Have known the evenings, mornings, afternoons,
I have measured out my life with coffee spoons;
I know the voices dying with a dying fall
Beneath the music from a farther room.
So how should I presume?*
I recently attended a seminar entitled 'Good Scientific Practice' presented by Prof. Alex Weber, a cell biologist at the University of Tübingen. The aim of the seminar was to encourage doctoral students here to ascribe to the aforementioned GSP in their work. I enjoyed the Prof. Weber's perspectives on how research should proceed, although as a researcher working solely in modelling I was in a minority in the audience.
The crux of good scientific practice is honesty - with respect to our planning, procedures, data interpretation and storage. Prof. Weber emphasised the importance of keeping thorough notes in a lab book and provided good examples of how this can be effective in conducting research. A lab book acts as a record of what work has been completed, and what are the outcomes. It is effectively a journal of your research.
My days are spent, for better or worse, sitting at a computer writing code to run numerical models of porous media. What does a lab book look like for someone who isn't in a lab, who's work is conducted predominantly in programming environments? The answer I came up with in my head is the Version Control System that I was introduced to early on in my doctoral studies.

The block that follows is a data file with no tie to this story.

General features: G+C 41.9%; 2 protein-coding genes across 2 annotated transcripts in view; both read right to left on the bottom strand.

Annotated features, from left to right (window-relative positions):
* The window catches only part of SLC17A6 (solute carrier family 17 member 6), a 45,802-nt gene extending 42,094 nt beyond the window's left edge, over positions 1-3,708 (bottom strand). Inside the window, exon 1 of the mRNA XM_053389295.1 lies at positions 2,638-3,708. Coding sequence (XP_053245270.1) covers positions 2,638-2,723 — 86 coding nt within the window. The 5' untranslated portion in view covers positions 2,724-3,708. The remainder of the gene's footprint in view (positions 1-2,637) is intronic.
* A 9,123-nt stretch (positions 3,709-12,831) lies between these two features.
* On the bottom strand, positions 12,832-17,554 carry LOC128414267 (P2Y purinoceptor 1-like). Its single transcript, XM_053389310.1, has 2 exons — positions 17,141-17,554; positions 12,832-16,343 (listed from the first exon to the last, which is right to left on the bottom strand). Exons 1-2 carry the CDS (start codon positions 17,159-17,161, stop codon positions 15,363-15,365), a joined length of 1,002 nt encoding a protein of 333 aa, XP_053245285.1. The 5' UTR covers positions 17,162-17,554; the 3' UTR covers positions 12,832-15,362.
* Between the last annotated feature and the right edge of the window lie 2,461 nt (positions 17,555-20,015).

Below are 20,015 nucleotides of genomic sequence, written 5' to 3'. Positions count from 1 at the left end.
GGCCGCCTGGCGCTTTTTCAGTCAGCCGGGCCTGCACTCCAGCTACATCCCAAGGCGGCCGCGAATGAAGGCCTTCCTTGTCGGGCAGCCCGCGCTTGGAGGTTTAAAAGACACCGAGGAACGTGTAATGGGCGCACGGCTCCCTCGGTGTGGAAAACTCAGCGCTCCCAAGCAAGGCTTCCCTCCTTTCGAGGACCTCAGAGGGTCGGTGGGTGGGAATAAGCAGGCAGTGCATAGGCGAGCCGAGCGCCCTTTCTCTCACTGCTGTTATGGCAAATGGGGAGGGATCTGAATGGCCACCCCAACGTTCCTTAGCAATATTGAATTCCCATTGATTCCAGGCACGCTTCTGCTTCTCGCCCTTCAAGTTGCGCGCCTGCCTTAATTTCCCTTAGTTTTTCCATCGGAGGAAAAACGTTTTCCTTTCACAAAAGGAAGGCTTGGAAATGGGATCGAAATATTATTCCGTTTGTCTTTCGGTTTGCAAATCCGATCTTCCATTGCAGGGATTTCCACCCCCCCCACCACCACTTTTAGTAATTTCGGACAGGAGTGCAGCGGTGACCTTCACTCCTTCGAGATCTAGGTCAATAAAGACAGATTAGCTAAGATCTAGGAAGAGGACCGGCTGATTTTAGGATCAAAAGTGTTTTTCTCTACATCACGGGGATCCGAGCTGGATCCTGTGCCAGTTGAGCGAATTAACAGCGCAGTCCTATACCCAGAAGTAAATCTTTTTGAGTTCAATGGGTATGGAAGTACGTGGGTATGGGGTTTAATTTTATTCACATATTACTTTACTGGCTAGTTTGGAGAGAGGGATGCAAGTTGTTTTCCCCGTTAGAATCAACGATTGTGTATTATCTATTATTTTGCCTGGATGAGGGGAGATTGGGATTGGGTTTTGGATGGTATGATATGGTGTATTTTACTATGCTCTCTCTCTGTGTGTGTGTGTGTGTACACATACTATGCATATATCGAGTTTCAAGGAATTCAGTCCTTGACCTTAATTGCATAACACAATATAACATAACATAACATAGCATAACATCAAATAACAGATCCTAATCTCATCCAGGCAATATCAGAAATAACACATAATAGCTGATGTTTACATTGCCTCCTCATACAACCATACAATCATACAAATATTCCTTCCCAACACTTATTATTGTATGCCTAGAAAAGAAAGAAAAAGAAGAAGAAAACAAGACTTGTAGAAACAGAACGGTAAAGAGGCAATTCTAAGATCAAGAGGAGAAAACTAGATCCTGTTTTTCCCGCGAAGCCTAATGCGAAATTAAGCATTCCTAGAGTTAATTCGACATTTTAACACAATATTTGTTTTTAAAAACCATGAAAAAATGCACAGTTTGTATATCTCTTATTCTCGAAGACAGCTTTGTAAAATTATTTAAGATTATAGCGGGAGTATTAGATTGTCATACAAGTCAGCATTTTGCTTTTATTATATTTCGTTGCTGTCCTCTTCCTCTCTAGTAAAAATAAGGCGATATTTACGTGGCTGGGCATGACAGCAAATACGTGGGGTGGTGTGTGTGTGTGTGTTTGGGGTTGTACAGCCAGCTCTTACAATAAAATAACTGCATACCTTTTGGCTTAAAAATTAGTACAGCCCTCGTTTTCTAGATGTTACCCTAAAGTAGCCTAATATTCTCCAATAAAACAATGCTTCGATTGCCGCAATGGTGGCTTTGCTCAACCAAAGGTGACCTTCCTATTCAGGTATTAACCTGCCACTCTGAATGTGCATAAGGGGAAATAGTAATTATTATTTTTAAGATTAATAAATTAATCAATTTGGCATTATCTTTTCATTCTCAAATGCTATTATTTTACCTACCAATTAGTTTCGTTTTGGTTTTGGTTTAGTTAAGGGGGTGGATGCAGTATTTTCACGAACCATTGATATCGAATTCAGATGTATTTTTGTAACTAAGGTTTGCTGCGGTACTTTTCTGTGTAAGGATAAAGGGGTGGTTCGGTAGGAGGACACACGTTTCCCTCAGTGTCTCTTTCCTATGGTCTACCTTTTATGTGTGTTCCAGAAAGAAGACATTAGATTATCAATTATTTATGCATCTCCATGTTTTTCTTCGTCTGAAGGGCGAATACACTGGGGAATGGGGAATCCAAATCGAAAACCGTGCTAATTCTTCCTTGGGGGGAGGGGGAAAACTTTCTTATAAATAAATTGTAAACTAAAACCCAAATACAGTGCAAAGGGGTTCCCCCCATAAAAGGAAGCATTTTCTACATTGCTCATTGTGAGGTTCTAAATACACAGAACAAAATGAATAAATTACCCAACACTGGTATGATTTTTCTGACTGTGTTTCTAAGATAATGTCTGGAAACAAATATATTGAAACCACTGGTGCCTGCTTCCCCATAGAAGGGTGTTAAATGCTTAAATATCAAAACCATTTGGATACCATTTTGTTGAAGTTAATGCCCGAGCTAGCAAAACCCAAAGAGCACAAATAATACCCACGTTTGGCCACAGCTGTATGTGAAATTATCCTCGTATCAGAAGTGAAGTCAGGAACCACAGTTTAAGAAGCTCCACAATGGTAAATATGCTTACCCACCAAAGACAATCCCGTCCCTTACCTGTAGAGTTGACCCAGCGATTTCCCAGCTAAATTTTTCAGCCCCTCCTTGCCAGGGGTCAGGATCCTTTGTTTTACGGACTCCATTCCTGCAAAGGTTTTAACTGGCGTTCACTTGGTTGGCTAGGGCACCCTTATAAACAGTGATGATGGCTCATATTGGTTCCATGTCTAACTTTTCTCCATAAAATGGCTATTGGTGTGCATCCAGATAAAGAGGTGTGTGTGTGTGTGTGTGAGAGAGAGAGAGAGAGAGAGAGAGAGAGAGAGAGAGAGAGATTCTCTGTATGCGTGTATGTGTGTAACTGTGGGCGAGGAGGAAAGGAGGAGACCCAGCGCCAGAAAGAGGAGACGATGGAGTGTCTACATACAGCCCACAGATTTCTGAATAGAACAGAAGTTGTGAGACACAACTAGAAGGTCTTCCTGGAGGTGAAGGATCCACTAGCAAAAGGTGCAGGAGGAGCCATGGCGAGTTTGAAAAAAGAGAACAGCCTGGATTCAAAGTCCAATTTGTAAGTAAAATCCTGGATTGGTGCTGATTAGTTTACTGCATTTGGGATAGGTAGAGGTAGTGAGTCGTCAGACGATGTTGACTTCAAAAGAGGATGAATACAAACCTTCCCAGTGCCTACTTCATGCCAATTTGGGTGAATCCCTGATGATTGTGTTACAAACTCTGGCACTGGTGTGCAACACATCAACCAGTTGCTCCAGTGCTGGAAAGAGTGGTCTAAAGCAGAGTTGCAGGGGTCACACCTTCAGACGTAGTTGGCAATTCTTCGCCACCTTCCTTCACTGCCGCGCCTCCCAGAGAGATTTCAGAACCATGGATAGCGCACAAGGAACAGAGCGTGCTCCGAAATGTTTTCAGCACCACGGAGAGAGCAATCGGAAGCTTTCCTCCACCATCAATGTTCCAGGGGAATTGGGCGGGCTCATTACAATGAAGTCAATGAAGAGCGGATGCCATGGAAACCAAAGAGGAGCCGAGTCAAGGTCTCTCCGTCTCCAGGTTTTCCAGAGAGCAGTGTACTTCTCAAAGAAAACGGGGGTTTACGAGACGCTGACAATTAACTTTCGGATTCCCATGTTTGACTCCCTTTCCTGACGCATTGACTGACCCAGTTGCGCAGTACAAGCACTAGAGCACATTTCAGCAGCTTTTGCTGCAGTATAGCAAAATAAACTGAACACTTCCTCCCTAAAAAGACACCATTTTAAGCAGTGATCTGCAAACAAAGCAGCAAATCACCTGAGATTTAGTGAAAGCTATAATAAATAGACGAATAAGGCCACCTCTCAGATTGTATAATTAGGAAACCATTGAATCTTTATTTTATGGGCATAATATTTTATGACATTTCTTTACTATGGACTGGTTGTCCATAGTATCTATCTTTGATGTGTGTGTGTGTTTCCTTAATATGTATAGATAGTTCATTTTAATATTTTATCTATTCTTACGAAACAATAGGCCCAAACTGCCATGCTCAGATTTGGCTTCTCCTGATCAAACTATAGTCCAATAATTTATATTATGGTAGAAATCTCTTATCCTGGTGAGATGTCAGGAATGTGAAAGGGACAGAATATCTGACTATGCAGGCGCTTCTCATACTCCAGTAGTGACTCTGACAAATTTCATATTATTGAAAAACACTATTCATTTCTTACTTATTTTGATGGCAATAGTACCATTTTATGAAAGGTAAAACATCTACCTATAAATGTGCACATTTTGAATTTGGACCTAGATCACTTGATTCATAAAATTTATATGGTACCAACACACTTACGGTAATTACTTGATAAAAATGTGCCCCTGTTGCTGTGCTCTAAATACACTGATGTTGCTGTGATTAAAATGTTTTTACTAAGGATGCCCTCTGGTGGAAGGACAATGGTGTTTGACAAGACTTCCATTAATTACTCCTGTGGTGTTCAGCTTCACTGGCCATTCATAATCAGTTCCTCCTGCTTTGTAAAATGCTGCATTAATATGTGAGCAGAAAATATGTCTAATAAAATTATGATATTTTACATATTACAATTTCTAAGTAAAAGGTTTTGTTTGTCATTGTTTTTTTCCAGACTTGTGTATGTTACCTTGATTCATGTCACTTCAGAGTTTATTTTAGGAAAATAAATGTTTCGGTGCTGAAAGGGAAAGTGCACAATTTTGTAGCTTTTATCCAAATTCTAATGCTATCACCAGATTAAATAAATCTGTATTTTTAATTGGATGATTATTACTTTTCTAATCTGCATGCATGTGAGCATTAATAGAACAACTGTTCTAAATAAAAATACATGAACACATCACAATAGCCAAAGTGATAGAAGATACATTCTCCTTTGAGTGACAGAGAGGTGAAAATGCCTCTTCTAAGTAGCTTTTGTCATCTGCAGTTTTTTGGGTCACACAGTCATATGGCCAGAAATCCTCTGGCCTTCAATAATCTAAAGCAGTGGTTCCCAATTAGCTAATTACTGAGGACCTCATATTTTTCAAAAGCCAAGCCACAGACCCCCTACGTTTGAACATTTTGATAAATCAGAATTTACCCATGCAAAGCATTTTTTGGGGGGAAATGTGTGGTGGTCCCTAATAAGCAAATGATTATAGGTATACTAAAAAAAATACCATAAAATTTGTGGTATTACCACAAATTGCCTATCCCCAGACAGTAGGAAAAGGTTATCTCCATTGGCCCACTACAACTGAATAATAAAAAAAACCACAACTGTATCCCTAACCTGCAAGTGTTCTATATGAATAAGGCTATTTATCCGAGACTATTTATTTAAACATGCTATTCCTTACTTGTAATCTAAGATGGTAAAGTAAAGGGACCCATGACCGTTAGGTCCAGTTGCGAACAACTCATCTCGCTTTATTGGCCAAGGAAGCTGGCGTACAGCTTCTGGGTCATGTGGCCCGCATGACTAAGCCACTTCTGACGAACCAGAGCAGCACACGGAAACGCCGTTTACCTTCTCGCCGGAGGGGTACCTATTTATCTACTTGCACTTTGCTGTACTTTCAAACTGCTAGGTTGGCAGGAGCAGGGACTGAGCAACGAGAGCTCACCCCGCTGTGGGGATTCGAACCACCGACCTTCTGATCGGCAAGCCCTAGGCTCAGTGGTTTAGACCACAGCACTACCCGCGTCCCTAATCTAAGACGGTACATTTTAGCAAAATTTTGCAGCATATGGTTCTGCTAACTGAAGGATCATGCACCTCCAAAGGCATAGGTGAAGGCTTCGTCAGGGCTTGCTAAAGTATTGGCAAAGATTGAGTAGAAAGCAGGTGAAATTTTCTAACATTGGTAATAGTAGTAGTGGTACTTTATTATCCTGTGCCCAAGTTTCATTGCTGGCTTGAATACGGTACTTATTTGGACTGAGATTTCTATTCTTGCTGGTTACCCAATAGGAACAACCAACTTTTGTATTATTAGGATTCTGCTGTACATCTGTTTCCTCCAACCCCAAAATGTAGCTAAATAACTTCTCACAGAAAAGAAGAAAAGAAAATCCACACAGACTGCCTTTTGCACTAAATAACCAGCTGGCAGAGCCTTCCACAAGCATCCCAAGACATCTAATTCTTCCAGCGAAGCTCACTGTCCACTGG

A Version Control System (VCS) is something that you use to track progress of computer codes and programs. Every time you make a change or add a feature to your code you commit the changes to the VCS; the changes are stored, as well as notes that you make about what you did, and possibly why you did it. A VCS might be a stand-alone software, such as Mercurial which I use, and are often free for non-commercial use. Using a VCS with something like BitBucket also makes it a lot easier to share coding projects with other collaborators.
Over the last few months as I have been developing codes for my work I have begun to embrace the 'commits' that I have made in my VCS - my commit comments have become more descriptive, and I can see the evolution of my project as I look back through my previous entries. I guess it is my electronic 'dear diary...' and in much the same way we might look back at our teenage diarising with a mixture of wistfulness and embarrassment do I look back on some of my efforts so far.
How are you do you measure out your research life? (The coffee spoons are a given...)
*The love song of J. Alfred Prufrock by T.S. Eliot. In Prufrock and Other Observations. From Poems. New York: A.A. Knopf, 1920; Bartleby.com, 2011. http://www.bartleby.com/198/1.html#46.